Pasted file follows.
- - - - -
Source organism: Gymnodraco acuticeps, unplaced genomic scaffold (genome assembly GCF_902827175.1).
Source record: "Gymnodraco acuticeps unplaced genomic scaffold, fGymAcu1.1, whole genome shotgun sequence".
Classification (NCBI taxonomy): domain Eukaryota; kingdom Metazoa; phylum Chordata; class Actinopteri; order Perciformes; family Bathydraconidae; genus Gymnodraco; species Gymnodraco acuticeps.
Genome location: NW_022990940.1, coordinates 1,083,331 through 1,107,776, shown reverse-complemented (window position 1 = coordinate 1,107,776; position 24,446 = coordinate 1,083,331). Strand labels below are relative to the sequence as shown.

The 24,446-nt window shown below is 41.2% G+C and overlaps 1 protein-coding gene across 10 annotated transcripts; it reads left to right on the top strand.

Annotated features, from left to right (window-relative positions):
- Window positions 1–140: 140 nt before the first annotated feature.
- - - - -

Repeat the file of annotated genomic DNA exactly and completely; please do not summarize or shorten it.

Source organism: Gymnodraco acuticeps, unplaced genomic scaffold (genome assembly GCF_902827175.1).
Source record: "Gymnodraco acuticeps unplaced genomic scaffold, fGymAcu1.1, whole genome shotgun sequence".
Classification (NCBI taxonomy): domain Eukaryota; kingdom Metazoa; phylum Chordata; class Actinopteri; order Perciformes; family Bathydraconidae; genus Gymnodraco; species Gymnodraco acuticeps.
Genome location: NW_022990940.1, coordinates 1,083,331 through 1,107,776, shown reverse-complemented (window position 1 = coordinate 1,107,776; position 24,446 = coordinate 1,083,331). Strand labels below are relative to the sequence as shown.

The 24,446-nt window shown below is 41.2% G+C and overlaps 1 protein-coding gene across 10 annotated transcripts; it reads left to right on the top strand.

Annotated features, from left to right (window-relative positions):
- Window positions 1–140: 140 nt before the first annotated feature.